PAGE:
Get Caught Up

by Clason, Patricia Thursday, December 19, 2002
Contact Us
Washington, DC
phone: 202-338-2288
888-272-3775
Send email
About Us
Question: It seems I always have more to do in my life than I can ever get done, both at work and at home, so I am putting off the career change that I want until I get “caught up.” But I never seem to get there. HELP!

It is easy to get caught up in the busy-ness of business and the details of life. There are many reasons why you might find yourself in this dilemma. Which one(s) is yours? Fear of change or not being “up to” the new career or job that you want. Perfectionism - wanting it all to be perfect and putting in more time than necessary, even on the most menial tasks. The inability to say no, to volunteer requests, to family members, to bosses or co-workers, and the resulting overwhelm that never seems to go away. Simply the speed of change, often requiring instantaneous response, deluging us in a flood of communication - the average American worker receives 95 incoming messages a day, and sends out 82, not to mention the stress caused by the 13 messages lost in space daily!!

How to get out of this dilemma? First, ask yourself what your long term goals are - financial, career, home, family. Write them in concrete terms. Make them SMART goals - Specific, Measurable, Achievable, Realistic and Timed.

Then ask yourself which actions you take on a daily basis are supporting those goals. The biggest mistake we make is getting hooked on crisis, the adrenaline rush of having to put out a fire and then the high of being the hero for the moment which can literally become addictive. Without realizing it, we start procrastinating or taking on too much in order to have a crisis to resolve. The crises takeover and we are so immersed in the daily fire-fighting that our long term goals get lost.

Do something every day toward the achievement of your long-term goals. A simple action step taken daily builds the foundation for your future accomplishments, and helps to keep short-term and long-term balanced. "If you have built castles in the air, your work need not be lost, that is
where they should be. Now put the foundation under them." --Henry David Thoreau. This takes a certain amount of discipline, however the habit pattern you develop will support you for a lifetime.

I also have another thought for you - might you be resisting something that is coming to you? One of the things I've noticed for myself is that I had to find a comfort level with a certain amount of busy-ness and backlog as part of the success process. The more successful I become, more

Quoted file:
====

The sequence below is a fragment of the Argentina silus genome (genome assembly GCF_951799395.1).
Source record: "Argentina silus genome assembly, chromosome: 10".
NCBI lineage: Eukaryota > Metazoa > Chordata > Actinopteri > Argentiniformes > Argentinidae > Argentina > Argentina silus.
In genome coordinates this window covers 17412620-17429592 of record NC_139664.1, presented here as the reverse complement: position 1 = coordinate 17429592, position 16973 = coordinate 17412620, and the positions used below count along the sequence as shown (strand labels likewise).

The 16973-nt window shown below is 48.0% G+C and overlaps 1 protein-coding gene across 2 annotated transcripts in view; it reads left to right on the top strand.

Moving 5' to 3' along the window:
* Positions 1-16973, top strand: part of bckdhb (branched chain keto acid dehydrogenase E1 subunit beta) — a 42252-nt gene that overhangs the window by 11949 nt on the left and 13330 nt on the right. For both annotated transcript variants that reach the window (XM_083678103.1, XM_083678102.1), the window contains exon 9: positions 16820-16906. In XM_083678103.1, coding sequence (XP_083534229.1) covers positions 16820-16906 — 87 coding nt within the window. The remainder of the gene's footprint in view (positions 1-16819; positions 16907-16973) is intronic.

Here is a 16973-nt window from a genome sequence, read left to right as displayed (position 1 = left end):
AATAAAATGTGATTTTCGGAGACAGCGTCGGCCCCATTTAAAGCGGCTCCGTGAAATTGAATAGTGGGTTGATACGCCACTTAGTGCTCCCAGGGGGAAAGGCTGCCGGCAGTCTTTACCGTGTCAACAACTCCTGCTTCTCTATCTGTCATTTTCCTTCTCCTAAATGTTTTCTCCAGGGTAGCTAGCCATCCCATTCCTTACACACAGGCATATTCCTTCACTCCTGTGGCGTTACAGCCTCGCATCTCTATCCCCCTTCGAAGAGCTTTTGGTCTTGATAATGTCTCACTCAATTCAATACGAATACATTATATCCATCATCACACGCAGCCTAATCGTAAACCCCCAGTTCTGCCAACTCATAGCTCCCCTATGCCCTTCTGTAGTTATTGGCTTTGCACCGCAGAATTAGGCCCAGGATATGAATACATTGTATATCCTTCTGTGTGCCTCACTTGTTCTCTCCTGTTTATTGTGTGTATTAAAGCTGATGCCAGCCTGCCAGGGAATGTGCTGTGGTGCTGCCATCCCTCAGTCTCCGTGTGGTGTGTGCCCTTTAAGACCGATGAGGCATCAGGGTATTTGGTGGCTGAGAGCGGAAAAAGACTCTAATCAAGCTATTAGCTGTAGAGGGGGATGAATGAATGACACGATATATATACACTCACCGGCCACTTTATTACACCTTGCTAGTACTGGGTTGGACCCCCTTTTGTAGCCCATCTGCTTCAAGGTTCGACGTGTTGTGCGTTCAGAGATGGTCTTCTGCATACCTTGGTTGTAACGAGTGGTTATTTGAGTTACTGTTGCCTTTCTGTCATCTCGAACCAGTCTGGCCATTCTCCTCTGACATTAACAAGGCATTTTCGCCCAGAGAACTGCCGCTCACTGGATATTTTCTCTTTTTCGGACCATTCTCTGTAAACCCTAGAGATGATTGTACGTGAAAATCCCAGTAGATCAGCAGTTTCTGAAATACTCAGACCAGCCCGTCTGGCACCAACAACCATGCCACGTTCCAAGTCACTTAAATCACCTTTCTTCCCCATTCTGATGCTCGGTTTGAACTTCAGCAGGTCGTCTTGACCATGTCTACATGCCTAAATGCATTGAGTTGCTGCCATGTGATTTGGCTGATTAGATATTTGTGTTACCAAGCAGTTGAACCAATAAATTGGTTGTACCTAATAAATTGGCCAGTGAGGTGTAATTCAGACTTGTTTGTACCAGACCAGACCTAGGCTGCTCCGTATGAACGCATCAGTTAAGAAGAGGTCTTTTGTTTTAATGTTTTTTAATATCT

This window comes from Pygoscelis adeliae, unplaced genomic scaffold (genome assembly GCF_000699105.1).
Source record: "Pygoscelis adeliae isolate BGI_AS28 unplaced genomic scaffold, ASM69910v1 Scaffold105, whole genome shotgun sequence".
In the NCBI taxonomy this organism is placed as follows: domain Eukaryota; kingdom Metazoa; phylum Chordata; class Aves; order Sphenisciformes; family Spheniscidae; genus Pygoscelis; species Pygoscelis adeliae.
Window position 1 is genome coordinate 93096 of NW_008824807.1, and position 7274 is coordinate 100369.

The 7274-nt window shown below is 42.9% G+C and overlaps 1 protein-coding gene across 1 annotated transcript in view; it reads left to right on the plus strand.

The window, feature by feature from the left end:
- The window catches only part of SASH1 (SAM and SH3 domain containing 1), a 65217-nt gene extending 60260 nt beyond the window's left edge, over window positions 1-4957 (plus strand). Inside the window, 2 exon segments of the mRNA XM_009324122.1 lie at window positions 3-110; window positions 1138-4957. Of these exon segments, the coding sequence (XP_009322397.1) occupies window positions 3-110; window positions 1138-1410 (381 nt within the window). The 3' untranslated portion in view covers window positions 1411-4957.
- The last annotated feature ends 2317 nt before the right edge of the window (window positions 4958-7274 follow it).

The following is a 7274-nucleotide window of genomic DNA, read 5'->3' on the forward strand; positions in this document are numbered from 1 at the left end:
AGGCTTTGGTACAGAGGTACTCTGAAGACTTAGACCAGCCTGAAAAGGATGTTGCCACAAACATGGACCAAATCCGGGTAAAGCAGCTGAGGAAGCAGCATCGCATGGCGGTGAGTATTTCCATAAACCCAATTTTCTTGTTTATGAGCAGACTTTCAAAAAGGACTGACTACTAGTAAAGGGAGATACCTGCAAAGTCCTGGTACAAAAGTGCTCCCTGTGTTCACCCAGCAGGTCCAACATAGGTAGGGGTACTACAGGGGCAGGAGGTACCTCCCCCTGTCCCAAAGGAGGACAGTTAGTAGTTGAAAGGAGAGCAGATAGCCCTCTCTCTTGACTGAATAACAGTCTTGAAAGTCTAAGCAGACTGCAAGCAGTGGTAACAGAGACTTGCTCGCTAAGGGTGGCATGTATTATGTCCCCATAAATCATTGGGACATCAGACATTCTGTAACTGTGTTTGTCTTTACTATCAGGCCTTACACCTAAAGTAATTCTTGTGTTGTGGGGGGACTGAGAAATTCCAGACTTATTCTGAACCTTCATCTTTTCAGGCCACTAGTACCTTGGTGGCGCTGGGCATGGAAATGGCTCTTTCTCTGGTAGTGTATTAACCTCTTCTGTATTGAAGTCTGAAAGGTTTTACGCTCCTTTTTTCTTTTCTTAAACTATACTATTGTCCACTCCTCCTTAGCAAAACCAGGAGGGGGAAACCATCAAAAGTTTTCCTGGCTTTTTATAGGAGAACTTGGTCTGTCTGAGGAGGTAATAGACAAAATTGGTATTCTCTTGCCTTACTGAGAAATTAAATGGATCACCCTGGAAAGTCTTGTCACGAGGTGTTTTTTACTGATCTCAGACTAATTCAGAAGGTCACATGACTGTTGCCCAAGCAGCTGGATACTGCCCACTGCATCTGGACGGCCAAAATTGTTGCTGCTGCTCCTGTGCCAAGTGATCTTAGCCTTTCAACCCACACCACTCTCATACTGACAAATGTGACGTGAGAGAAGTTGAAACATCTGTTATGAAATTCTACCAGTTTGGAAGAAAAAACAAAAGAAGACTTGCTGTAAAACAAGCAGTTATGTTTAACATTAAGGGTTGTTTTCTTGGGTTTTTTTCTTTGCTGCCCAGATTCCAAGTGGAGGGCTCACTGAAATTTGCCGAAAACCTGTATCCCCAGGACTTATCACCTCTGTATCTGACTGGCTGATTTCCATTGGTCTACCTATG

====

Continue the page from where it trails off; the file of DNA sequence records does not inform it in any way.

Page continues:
things are in process at any one time. I had to shift from looking at those things as incomplete and overwhelming to looking at the next step for each thing and putting that into order. I have a HUGE file of marketing ideas and possibilities. I always have calls to make for future work, materials to prepare for a class, a new class to write, etc. And from what I've heard from major execs and business owners, this is ALWAYS the state of affairs. Sometimes we confuse "being in the present moment" with "having only one thing to do." Given the evolution of technology, the amount of information available to us, and the infinite potential
surrounding us, it is unlikely we will ever return to the simplicity of having only one thing to do. We can, however, stayed focused on the one thing we are choosing to do in the moment and make it the best it can possibly be, whatever it may be. Perhaps a new level of success is on it’s way to you and you keep it at bay with your perspective of overwhelming “busyness.” Shifting the perspective - seeing all that needs to be done when doing the planning for the bigger picture and seeing just the next step when it is time for action - may just give you the appropriate focus you need.

So, you want a career change? Write the long-term goals. Break those goals into action steps and assign them a logical, chronological order to build the foundation. Make sure you bring the process into present time and know what you need to do next. Then take one step at a time. Perhaps
this image will help: a very wise person once said, “The only way to eat an elephant is one bite at a time!” And remember, if you need support in tackling that elephant, that’s what coaches are for!